MSI Spatium M570 Pro PCIe 5.0 SSD Tops 14.2 GB/s, up to 23 GB/s in RAID

MSI Spatium M570 Pro Frozr+
(Image credit: Tom's Hardware)

It looks as though MSI is nearly ready to push its Spatium M570 Pro PCIe 5.0 SSD out the door. The company showed off its latest SSDs at its Computex booth in Taipei this week, and we were able to get up close and personal with two versions of the SSD. We first saw the SSD earlier this year at MSI’s CES booth, where it hit sequential read and write speeds of 12,000 MBps and 10,000 MBps, respectively. In the months since that early look, MSI was able to ratchet up performance to place it among the fastest PCIe 5.0 SSDs for 2023.

MSI showed off the Spatium Pro M570 Pro in Frozr and Frozer+ versions. The former has a massive, passively cooled heatsink with beefy pipes to dissipate heat. The company says that this arrangement reduces temperatures by up to 20 degrees Celsius. The Frozr+ ups the stakes with a Torx 5.0 fan and ARGB lighting. The fan helps reduce temperatures by a further 10 degrees Celsius. Performance is identical between the Frozr and the Frozr+, but the latter runs cooler under load.

MSI Spatium M570 Pro Frozr+ (Image credit: Tom's Hardware)

MSI’s latest performance benchmarks from CrystalDiskMark show the Spatium M570 Pro surpassing 14,200 MBps in sequential reads, while sequential writes come in at well over 12,000 MBps. That puts the read performance slightly behind the T-Force Z54A but ahead in write performance. However, we must caution that there’s more to SSD performance than the raw sequential read/write speeds, but MSI is still looking very strong with this new entry into the PCIe 5.0 SSD field.

But that isn't all. MSI also showed off the Spatium Pro M570 Pro Frozr running in RAID 0, where sequential reads jumped to 22 GBps, while sequential writes climbed to 23 GBps.

MSI Spatium M570 Pro Frozr in RAID 0 (Image credit: Tom's Hardware)

The Spatium M570 Pro family uses the Phison PS5026-E26 controller, which we expect to see in the bulk of PCIe 5.0 SSDs released this year. The aforementioned T-Force Z54A used the Innogrit IG5666 controller. The SSD also uses 232-layer 2,400 MTs NAND. As with almost every PCIe 5.0 SSD we’ve seen so far, the M570 Pro features a beefy heatsink and a vapor chamber plate to maintain consistent performance under load. Without a sufficient cooling solution, PCIe 5.0 SSDs are highly susceptible to thermal throttling, which explains the elaborate setups in place. 

The less performant Spatium M570 (10,000 MBps for sequential reads and writes) is already available from retailers in 1TB and 2TB capacities. For example, the 2TB Spatium M570 costs $349.99 at Newegg. However, MSI has yet to elaborate on availability for the Spatium M570 Pro other than to say that it would be available in Q2, which is quickly coming to a close.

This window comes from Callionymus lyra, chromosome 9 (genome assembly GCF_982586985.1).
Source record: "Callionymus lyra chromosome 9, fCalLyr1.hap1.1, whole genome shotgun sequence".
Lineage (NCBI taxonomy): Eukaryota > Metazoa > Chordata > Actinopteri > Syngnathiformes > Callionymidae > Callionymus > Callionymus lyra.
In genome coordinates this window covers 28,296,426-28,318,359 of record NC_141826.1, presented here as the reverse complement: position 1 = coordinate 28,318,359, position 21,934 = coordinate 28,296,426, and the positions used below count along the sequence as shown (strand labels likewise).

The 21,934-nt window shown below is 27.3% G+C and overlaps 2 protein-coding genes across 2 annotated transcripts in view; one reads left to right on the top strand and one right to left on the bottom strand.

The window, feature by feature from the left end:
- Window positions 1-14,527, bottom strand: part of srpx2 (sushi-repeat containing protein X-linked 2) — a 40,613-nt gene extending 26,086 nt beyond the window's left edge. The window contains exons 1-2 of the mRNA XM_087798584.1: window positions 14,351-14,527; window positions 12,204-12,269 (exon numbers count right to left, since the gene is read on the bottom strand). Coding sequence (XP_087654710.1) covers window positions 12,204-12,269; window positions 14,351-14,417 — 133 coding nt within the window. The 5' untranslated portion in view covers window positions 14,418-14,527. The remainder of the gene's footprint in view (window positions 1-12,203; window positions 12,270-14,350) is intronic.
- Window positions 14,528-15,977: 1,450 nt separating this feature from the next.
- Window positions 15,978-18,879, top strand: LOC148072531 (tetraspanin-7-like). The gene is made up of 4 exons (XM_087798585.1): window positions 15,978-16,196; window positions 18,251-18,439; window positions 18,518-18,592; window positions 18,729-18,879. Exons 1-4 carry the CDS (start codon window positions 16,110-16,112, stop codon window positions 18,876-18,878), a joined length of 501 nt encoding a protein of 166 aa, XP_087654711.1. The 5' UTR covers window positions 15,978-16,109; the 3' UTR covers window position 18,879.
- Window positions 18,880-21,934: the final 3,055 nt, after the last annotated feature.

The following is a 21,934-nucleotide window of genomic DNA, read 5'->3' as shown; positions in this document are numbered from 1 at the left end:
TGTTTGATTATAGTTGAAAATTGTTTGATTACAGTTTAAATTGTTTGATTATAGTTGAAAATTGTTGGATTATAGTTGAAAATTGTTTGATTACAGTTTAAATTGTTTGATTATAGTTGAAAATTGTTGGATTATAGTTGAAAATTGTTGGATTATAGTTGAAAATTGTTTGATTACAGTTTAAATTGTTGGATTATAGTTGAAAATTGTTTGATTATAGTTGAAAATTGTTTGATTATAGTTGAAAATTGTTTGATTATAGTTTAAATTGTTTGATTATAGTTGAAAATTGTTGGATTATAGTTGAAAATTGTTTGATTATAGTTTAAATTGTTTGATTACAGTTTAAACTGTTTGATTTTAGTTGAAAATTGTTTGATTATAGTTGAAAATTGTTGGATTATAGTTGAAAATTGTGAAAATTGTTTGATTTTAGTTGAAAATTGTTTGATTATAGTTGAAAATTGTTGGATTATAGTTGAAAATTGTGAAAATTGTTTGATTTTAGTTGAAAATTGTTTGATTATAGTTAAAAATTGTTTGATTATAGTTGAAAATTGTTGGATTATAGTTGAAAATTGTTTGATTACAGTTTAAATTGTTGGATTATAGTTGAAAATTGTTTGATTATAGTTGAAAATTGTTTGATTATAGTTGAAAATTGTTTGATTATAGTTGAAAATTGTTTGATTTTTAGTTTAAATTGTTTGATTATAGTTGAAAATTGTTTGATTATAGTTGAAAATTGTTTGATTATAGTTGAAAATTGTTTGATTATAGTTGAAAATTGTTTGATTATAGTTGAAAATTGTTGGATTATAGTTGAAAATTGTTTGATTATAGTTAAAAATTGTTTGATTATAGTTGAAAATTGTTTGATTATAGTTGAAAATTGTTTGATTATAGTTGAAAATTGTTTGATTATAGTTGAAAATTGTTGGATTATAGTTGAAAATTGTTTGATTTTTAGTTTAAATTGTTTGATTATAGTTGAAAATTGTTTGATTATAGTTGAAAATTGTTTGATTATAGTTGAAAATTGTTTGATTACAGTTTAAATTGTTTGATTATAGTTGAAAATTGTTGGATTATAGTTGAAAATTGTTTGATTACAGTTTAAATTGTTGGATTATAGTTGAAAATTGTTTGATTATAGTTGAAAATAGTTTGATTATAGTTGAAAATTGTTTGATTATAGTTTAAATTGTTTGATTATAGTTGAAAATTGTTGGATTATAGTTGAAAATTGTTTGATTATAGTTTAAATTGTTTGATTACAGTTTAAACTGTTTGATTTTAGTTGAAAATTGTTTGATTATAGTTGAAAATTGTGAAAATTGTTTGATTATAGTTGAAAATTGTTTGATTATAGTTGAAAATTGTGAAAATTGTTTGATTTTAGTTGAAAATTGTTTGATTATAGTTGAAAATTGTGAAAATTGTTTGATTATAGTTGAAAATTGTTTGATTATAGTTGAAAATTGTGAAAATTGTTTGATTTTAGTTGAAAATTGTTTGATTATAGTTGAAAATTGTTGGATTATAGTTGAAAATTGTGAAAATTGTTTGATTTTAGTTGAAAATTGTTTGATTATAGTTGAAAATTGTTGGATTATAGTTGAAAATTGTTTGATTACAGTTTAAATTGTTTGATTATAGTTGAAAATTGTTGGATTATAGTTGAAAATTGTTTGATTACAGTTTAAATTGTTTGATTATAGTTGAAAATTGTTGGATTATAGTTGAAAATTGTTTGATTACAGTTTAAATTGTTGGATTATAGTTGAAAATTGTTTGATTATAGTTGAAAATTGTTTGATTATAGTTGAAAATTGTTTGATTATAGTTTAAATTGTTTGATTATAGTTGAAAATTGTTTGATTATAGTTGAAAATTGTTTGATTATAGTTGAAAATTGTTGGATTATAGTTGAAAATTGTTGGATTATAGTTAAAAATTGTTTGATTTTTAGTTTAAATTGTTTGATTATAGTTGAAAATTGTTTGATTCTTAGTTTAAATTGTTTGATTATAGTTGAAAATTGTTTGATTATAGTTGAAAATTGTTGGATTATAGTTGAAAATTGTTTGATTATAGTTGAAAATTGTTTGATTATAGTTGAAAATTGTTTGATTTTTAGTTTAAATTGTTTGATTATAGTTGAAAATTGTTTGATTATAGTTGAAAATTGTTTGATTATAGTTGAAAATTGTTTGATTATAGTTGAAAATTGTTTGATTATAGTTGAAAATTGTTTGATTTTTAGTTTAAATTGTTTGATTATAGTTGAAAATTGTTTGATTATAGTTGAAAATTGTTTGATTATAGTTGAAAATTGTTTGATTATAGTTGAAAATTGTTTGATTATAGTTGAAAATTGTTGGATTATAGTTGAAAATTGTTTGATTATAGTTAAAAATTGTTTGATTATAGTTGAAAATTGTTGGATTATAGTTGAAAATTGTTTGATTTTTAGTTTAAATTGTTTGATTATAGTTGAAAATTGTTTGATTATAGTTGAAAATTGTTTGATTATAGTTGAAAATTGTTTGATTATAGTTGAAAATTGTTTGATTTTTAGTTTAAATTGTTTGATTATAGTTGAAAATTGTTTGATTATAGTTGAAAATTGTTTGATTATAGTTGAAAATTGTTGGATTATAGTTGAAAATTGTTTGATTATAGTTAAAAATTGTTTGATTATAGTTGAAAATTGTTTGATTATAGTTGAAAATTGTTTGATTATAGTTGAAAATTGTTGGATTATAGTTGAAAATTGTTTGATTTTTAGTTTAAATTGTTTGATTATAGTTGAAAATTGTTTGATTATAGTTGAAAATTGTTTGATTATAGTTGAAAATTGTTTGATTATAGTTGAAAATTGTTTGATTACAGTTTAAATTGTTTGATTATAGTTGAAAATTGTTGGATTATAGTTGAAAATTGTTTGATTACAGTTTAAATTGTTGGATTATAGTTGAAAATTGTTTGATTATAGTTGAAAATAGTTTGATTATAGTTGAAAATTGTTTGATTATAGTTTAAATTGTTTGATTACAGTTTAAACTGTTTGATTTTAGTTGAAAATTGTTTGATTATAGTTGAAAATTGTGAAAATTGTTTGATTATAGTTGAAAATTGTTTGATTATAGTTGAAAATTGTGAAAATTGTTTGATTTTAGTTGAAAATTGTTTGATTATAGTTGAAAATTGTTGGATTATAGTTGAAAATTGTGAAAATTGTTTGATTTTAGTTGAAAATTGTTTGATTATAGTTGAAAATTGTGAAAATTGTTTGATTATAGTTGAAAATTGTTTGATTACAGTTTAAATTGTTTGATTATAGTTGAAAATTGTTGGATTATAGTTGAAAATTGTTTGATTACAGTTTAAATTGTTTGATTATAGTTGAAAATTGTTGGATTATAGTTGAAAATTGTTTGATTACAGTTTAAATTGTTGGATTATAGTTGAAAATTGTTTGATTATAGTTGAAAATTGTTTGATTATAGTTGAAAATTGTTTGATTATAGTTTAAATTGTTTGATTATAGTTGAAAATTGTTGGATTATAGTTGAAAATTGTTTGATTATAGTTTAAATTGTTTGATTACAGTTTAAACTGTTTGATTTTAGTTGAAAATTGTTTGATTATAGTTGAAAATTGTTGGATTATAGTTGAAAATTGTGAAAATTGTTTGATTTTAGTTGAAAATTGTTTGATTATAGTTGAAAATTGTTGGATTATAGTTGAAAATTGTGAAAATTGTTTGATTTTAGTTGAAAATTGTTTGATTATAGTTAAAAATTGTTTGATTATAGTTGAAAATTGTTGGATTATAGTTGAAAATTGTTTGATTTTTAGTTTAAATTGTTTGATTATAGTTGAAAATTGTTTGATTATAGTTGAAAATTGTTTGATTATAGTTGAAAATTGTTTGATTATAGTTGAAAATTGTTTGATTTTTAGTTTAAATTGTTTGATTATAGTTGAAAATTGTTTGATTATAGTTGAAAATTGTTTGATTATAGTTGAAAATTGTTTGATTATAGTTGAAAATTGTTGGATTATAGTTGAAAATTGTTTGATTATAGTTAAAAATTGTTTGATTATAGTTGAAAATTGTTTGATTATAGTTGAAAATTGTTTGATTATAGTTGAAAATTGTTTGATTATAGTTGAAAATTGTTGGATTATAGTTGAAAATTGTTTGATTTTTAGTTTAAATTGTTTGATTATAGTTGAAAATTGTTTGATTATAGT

The Spatium M570 Pro Frozr and Frozr+ will be available in 1TB, 2TB and 4TB capacities when they launch in Q3 2023, and we’re expecting that it will come with a generous pricing premium over their “non-Pro” sibling.

Brandon Hill

Brandon Hill is a senior editor at Tom's Hardware. He has written about PC and Mac tech since the late 1990s with bylines at AnandTech, DailyTech, and Hot Hardware. When he is not consuming copious amounts of tech news, he can be found enjoying the NC mountains or the beach with his wife and two sons.

With contributions from
  • DotNetMaster777
    Spatium Pro hope to be not too expensive !
  • imsurgical
    DotNetMaster777 said:
    Spatium Pro hope to be not too expensive !
    I hear you, but if the 2TB "non Pro" is $349, then you have to imagine the Pro series will easily be anywhere from $50-100 more.

    Can't imagine, once the Pro releases, that it will take over the pricing of it's counterpart for these early adopter models.
  • Amdlova
    Nice put a brick on your motherboard... "now you will choose the hardware after you select your pci 5.0 ssd." Your motherboard not fit at all on this device.
  • DavidLejdar
    Eh... Space as such isn't necessarily the issue for a SSD cooler, when one has an AIO for the CPU (instead of an air cooler tower). But if this particular SSD cooler expects air clearance on the side of the GPU, then it wouldn't be an option on my current MB.

    And it shows that the standard MB size is arguably starting to be too small. Currently it still works. E.g. I have two M.2 slots inbetween MB and GPU, and a Gen3 SSD works fine enough there (with the case offering the option to mount vents at the bottom). But a Gen4 SSD might have a heat issue there even with a (thin) heatsink, in particular as GPUs themselves seem to move towards emitting more heat. So, in a arguably not that far future, when some may want to mount 2 or more Gen5 SSDs, the current MB designs seem to fall short in such regard. Which makes me wonder what an improved MB design could look like if one wouldn't want to go only E-ATX...